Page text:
View Full Version : Live and Learn

02-26-2013, 10:09 PM
I'm pretty new to querying, doing it in small batches. I currently have two fulls out, one for a month and one for 2 weeks. In the interim of the one out longer, I received some unexpected feedback from a pitch contest where winners were paired with agented authors as mentors. I was chosen as an alternate, and my mentor generously gave me feedback anyway, which I didn't expect. She indicated some scenes needed trimming, and I've since cut about 2000 words from the MS and mildly changed a couple other things which I thought could be improved on that latest revision pass.

Of course I think I already know the answer to my question, but I will ask it anyway. Should I refrain from asking the first agent if she hasn't read the MS yet, would she want the new version? She was an editor for years with a big publisher prior to agenting, so that's why I'm particularly irritated at myself for possibly blowing this. The second agent has a mostly trimmed version that I'm okay with.



02-26-2013, 11:49 PM
You could say that based on agent feedback you received, you made some edits and, if they haven't yet had a chance to read the work, would they be interested in the updated version? I don't think most will be annoyed, though some might question why you sent out something that wasn't "ready." In this case I think there's more forgiveness, since it's because of professional recommendations versus "oopsie, I needed one more pass."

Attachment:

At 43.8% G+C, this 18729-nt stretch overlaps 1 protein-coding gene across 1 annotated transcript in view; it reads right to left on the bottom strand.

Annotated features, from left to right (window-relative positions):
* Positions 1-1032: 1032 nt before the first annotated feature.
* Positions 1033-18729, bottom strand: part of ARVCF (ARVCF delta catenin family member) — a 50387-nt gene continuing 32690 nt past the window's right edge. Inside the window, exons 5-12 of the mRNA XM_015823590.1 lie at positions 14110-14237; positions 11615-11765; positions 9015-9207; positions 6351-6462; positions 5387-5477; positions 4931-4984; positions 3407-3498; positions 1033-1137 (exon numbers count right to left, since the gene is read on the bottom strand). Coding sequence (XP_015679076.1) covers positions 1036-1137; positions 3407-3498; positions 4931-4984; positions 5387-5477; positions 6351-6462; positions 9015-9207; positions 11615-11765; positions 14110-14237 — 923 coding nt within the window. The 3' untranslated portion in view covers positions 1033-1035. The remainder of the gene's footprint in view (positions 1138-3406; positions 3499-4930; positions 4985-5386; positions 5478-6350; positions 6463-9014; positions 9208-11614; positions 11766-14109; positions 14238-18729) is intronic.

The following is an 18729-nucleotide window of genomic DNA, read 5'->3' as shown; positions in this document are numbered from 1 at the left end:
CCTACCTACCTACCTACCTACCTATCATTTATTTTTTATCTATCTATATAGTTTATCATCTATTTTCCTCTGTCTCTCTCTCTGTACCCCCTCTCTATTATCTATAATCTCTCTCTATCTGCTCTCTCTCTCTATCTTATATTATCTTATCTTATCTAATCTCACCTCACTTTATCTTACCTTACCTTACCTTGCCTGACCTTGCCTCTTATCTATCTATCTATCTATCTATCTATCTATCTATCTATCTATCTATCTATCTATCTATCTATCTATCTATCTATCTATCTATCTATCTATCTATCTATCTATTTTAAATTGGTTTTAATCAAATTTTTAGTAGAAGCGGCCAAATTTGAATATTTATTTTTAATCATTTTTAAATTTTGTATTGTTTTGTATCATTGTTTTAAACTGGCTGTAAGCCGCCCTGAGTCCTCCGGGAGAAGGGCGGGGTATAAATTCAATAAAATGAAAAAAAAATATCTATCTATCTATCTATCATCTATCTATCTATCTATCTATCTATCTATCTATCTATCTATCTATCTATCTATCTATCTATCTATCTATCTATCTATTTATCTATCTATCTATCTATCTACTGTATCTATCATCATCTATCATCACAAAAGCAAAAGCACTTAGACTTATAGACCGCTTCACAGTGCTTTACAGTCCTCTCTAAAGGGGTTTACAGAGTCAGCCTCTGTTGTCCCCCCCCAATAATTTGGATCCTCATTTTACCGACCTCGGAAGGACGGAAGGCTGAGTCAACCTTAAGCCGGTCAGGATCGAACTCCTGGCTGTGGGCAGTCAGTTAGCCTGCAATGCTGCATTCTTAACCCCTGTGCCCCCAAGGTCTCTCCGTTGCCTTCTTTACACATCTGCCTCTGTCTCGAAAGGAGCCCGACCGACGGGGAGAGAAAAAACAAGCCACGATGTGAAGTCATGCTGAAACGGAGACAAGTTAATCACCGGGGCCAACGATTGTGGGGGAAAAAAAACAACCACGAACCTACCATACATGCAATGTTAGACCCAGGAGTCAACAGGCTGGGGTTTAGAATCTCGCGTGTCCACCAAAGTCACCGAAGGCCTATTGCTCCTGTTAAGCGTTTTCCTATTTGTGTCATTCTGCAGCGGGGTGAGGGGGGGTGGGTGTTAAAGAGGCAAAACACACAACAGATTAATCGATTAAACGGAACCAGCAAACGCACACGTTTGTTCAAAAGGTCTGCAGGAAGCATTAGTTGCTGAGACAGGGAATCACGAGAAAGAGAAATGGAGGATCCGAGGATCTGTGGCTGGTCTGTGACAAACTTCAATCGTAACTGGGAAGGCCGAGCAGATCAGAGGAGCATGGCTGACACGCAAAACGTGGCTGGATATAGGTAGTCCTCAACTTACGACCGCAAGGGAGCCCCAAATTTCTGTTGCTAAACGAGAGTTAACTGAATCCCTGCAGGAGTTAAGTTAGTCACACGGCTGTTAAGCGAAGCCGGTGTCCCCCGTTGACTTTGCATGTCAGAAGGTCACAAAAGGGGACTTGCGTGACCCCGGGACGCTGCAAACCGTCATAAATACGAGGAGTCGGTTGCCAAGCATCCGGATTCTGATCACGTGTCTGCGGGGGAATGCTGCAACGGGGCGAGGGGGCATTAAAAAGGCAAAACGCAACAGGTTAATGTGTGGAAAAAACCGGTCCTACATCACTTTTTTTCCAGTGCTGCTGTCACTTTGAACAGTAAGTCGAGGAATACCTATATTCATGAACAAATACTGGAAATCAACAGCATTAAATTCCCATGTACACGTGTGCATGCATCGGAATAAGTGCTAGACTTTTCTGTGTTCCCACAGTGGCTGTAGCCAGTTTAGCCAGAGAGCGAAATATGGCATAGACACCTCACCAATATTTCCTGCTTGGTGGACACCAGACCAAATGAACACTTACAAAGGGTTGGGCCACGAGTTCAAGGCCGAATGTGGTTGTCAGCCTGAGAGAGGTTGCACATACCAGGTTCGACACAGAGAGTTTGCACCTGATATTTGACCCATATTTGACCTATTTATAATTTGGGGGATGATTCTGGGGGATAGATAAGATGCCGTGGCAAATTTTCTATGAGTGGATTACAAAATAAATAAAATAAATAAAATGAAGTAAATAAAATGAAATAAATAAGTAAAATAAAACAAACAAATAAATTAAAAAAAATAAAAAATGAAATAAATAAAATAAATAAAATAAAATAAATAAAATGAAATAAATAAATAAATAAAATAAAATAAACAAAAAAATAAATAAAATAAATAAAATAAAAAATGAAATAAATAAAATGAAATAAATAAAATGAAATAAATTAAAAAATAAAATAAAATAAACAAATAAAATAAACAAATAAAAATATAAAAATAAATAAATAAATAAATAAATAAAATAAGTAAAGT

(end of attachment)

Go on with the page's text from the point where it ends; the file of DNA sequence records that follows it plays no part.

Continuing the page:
That's what I've heard, anyway. I'll be interested in what others say, since I'm considering it myself after some agent feedback on a full. I've got four others reading pages who I'd love to provide the updated MS to.

02-27-2013, 12:27 AM
Thanks, Amy. I hear what you're saying. But part of me also thinks it's sort of advertising to them that the MS wasn't good enough for another agent. Although in my case it's an author mentor, I still don't know if it would be a turn-off. But yikes, if I'm going to do it, I had better do it soon.

02-27-2013, 01:11 AM
I've done this, following the advice of this (http://agencygatekeeper.blogspot.com/2010/07/heres-my-revision-will-you-read-it-how.html)wonderful post. I think it's fine to send revisions as though as 1) you do it once, 2) you do it understanding the agent may not have time, and 3) you do the revisions for a very good reason. And agent feedback from a contest is one reason.

02-27-2013, 01:18 AM
Generally speaking, it's a horrible idea, and very few agents and editors want anything to do with a revision until and unless they ask for one. I can't tell you how annoying such a revision is. But under the right circumstances, asking is usually okay. Yours, I think, are the right circumstances.

02-27-2013, 04:11 AM
Thanks for the link, mayqueen! That makes me feel much better about asking the folks reading if they want the revision. It's also a great template for how to do it with class.

And yeah, c.e., I know what you mean about advertising it. I'm already a teeny bit paranoid since the one that gave me the feedback is bffs with another who has a partial, lol. What if X told Y that it developed issues 150 pages past what I sent them? (not going to happen of course, I know that. But the things that go through our minds....)

02-27-2013, 09:06 PM